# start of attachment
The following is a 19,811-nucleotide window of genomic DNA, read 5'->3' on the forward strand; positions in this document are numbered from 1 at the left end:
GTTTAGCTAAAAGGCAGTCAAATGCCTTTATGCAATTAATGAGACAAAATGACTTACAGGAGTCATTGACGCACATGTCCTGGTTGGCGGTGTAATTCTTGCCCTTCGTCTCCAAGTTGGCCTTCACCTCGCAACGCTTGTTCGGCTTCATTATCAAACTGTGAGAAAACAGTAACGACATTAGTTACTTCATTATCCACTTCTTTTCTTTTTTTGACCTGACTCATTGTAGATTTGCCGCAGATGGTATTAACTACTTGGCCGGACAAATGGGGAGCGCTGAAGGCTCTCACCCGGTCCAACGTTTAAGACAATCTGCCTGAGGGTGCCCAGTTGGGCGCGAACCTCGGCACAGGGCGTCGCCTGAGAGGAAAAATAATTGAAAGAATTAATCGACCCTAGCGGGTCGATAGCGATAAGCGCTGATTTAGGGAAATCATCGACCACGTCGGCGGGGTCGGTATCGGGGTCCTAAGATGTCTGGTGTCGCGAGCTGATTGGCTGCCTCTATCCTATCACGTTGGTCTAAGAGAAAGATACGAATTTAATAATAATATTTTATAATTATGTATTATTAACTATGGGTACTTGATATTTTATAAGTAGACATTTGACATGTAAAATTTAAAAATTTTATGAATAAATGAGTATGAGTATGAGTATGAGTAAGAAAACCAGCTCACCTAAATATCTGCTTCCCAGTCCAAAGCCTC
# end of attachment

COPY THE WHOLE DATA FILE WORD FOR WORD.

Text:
The following is a 19,811-nucleotide window of genomic DNA, read 5'->3' on the forward strand; positions in this document are numbered from 1 at the left end:
GTTTAGCTAAAAGGCAGTCAAATGCCTTTATGCAATTAATGAGACAAAATGACTTACAGGAGTCATTGACGCACATGTCCTGGTTGGCGGTGTAATTCTTGCCCTTCGTCTCCAAGTTGGCCTTCACCTCGCAACGCTTGTTCGGCTTCATTATCAAACTGTGAGAAAACAGTAACGACATTAGTTACTTCATTATCCACTTCTTTTCTTTTTTTGACCTGACTCATTGTAGATTTGCCGCAGATGGTATTAACTACTTGGCCGGACAAATGGGGAGCGCTGAAGGCTCTCACCCGGTCCAACGTTTAAGACAATCTGCCTGAGGGTGCCCAGTTGGGCGCGAACCTCGGCACAGGGCGTCGCCTGAGAGGAAAAATAATTGAAAGAATTAATCGACCCTAGCGGGTCGATAGCGATAAGCGCTGATTTAGGGAAATCATCGACCACGTCGGCGGGGTCGGTATCGGGGTCCTAAGATGTCTGGTGTCGCGAGCTGATTGGCTGCCTCTATCCTATCACGTTGGTCTAAGAGAAAGATACGAATTTAATAATAATATTTTATAATTATGTATTATTAACTATGGGTACTTGATATTTTATAAGTAGACATTTGACATGTAAAATTTAAAAATTTTATGAATAAATGAGTATGAGTATGAGTATGAGTAAGAAAACCAGCTCACCTAAATATCTGCTTCCCAGTCCAAAGCCTC